Figure 2. Components of the RAS. In the classical RAS pathway, angiotensinogen (Agt) is cleaved by renin into Angiotensin I (Ang I), which is cleaved by angiotensin converting enzyme (ACE) to produce the active hormone, Angiotensin II. Agt is produced mainly by the liver, while WAT also contributes to Agt levels, especially in obese individuals. Ang II binds to G protein coupled receptors ATR1 and ATR2 to mediate its effects. ACE2, homolog of ACE divides this axis into other branch and cleaves Ang I and Ang II into Ang 1‐9 which is then converted to Ang 1‐7, the active peptide. Ang 1‐7 binds to the Mas receptor and opposes the actions of Ang II. The prorenin/renin receptor [(P)RR] is another component of the RAS which upon binding with renin induces nonproteolytic activation of pro/renin and increases the efficiency of the Agt cleavage to Ang I.


Figure 3. Mechanisms of WAT RAS effects. WAT expresses all components of the RAS. Agt and Ang II production are stimulated by nutrients such as long‐chain fatty acids and glucose, hormones such as insulin and cytokines. Ang II binds to AT1R and activates NADPH oxidase to increase reactive oxygen species (ROS) production, which in turn activates the Nf‐kb pathway, leading to transcription of proinflammatory genes such as Resistin, PAI‐1 and MCP‐1. Ang II binding to AT1R also has an inhibitory effect on adipogenesis and lipolysis. Ang II also binds to AT2R, which increases production of key lipogenic enzymes and leads to lipogenesis. Thus, the net effect of RAS on WAT is to increase lipid storage. Renin binds to the pro/renin receptor [(P)RR] which increases the efficiency of Ang II production, thus indirectly promoting lipid storage. Ang 1‐7, produced by subsequent cleavages of Ang I and Ang II, binds to the Mas receptor and exerts anti‐inflammatory actions in WAT.


Figure 4. RAS function in BAT. Brown adipocytes and some white adipocytes respond to cold exposure through actions of the sympathetic nervous system (SNS) to increase Ang II production. Ang II facilitates presynaptic norepinephrine release as well as reduces neuronal uptake, enhancing sympathetic‐mediated cold‐induced thermogenesis of BAT. This contributes to increased Ucp1 expression, nonshivering thermogenesis in BAT, increased energy expenditure, metabolic rate, and fatty acid oxidation.
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Teaching Material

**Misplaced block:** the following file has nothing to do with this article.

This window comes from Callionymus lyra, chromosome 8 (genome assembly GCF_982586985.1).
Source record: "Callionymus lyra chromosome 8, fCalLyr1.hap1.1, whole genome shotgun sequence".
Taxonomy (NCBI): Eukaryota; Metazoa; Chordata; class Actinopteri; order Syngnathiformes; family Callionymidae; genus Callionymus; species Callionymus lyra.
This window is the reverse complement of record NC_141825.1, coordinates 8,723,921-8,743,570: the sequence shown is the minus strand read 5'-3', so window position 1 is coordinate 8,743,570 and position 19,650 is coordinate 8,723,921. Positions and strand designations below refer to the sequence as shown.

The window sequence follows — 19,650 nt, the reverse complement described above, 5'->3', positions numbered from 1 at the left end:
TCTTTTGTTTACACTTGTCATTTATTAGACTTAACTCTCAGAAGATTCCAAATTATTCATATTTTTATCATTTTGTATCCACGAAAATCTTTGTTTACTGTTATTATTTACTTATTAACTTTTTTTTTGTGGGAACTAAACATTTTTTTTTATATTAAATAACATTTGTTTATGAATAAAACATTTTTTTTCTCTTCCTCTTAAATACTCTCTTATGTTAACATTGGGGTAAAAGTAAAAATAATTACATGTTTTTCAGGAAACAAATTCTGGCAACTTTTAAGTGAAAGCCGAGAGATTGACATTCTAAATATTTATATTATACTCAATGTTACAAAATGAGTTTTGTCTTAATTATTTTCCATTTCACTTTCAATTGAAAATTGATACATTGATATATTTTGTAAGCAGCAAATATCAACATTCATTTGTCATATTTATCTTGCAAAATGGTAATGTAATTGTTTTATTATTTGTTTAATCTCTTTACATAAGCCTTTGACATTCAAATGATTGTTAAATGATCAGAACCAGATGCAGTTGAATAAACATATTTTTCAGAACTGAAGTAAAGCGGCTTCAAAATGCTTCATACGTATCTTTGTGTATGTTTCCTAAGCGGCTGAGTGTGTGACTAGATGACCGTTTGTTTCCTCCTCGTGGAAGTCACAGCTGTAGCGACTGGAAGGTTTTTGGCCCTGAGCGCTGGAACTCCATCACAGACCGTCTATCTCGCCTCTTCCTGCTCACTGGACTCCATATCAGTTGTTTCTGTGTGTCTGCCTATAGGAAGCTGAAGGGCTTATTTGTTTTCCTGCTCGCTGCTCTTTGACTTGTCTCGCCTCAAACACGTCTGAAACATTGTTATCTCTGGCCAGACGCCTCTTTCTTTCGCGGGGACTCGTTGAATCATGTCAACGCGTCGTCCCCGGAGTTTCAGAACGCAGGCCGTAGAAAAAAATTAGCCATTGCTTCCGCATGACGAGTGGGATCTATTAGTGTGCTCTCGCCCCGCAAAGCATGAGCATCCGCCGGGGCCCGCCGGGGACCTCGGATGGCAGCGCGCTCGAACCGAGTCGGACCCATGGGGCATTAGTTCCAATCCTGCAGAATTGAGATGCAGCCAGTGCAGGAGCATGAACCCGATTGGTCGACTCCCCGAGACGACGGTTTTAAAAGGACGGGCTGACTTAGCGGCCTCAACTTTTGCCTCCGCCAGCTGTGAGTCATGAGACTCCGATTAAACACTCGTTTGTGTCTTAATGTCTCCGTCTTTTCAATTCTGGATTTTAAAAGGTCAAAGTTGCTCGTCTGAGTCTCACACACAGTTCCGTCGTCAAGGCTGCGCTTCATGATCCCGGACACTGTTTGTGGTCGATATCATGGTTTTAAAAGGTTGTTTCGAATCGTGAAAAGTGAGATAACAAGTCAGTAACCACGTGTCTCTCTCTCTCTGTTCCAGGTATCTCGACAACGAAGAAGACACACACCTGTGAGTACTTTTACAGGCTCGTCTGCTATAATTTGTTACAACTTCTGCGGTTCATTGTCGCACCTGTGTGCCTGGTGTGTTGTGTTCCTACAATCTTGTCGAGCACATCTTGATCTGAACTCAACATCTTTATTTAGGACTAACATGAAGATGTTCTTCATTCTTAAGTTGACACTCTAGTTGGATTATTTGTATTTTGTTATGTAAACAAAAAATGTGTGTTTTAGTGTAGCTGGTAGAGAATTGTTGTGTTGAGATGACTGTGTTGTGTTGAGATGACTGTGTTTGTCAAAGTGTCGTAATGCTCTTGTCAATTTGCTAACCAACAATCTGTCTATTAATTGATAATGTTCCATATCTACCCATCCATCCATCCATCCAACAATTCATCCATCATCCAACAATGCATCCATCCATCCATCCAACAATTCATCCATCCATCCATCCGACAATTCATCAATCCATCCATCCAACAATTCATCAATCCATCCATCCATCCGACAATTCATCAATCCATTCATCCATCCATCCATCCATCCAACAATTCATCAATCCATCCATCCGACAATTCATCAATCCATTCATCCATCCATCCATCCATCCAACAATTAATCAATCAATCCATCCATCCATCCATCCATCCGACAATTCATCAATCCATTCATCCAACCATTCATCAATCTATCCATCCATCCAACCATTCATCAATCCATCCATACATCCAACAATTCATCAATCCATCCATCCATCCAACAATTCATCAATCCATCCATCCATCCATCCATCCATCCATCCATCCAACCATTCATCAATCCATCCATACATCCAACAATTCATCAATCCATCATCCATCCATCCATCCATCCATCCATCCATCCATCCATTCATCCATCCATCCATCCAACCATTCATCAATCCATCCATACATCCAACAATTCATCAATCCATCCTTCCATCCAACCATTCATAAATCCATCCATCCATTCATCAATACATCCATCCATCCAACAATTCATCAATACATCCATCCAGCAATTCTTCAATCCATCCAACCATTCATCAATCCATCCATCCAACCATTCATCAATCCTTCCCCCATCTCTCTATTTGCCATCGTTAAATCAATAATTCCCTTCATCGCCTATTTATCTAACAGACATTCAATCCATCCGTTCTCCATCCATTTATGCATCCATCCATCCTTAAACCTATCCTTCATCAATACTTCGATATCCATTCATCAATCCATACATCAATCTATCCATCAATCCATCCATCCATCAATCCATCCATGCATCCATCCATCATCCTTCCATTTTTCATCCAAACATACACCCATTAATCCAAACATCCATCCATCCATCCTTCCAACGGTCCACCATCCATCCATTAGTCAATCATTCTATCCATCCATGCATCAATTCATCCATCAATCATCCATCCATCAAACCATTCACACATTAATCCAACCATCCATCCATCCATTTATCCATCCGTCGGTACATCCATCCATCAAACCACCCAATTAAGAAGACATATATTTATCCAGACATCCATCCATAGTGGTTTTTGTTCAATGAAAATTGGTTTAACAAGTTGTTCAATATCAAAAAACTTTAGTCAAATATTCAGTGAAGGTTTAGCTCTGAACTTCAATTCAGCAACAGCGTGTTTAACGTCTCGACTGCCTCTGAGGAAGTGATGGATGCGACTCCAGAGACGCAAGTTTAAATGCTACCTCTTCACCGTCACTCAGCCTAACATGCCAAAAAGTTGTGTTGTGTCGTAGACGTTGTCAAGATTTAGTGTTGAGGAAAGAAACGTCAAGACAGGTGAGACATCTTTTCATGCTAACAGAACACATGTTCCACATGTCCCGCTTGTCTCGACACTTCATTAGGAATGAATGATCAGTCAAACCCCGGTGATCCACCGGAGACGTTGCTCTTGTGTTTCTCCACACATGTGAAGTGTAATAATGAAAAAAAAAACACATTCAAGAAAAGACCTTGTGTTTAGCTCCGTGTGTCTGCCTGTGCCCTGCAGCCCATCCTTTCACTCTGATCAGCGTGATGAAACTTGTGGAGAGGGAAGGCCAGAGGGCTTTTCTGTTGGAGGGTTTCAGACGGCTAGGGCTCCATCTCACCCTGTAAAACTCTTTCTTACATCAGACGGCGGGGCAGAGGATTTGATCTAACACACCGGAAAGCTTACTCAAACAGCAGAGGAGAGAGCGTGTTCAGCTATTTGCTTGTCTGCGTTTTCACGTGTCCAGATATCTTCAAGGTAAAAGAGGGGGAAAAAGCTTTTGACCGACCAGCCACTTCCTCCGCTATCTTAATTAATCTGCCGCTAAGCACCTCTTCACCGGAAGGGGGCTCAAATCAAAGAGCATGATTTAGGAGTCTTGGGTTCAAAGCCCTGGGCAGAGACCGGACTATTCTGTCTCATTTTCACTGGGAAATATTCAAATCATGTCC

M. Pahlavani, N. S. Kalupahana, L. Ramalingam, N. Moustaid-Moussa. Regulation and Functions of the Renin-Angiotensin System in White and Brown Adipose Tissue. Compr Physiol 7: 2017, 1137-1150. doi:10.1002/cphy.c160031

Didactic Synopsis

Major teaching points:

  1. Understanding the role of renin angiotensin system (RAS) beyond regulation of blood pressure, fluid and electrolyte balance.
  2. In addition to the classically known systemic RAS, several local RAS exist in other tissues including both white and brown adipose tissue.
  3. Adipose tissue RAS is an important regulator not only of adipose tissue metabolism, but also of whole body energy, blood pressure and glucose homeostasis.
  4. Adipose tissue dysfunction is associated with increased Ang II levels and obesity. Various inhibitors of the RAS pathway have been tested in clonal adipocytes, rodent models, and clinical studies, which consistently demonstrate that reducing angiotensin levels decreases obesity-associated inflammation.

Didactic Legends

The figures—in a freely downloadable PowerPoint format—can be found on the Images tab along with the formal legends published in the article. The following legends to the same figures are written to be useful for teaching.

Figure 1. Teaching points: Two functionally different types of adipose tissues, which originate from different precursor cells coexist. White and brown adipocytes develop from specific precursors. Beige adipocytes, on the other hand, can transdifferentiate from white adipocytes due to external stimuli.

Figure 2. Teaching points: The renin angiotensin system is a hormonal system. It starts with the precursor angiotensinogen (Agt), initially known to be secreted by the liver. Agt is cleaved by two different enzymes (renin then angiotensin converting enzyme) leading to synthesis of biologically active peptide angiotensin (Ang) II. Ang II then binds to different angiotensin receptors to mediate its biological effects. The contemporary understanding of RAS has expanded with the discovery of other enzymes, Ang peptides and receptors in this system.

Figure 3. Teaching points: RAS pathway is abnormally activated in obesity leading to increased reactive oxygen species production, higher lipogenesis causing increased lipid storage and elevated inflammation, primarily in white adipose tissue.

Figure 4. Teaching points: RAS is activated by external stimuli in brown adipose tissue, which increases the brown fat specific protein, uncoupling protein 1 (UCP1) expression, and thermogenesis. These effects may increase energy expenditure and can potentially reduce obesity.


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How to Cite

Mandana Pahlavani, Nishan. S Kalupahana, Latha Ramalingam, Naima Moustaid‐Moussa. Regulation and Functions of the Renin‐Angiotensin System in White and Brown Adipose Tissue. Compr Physiol 2017, 7: 1137-1150. doi: 10.1002/cphy.c160031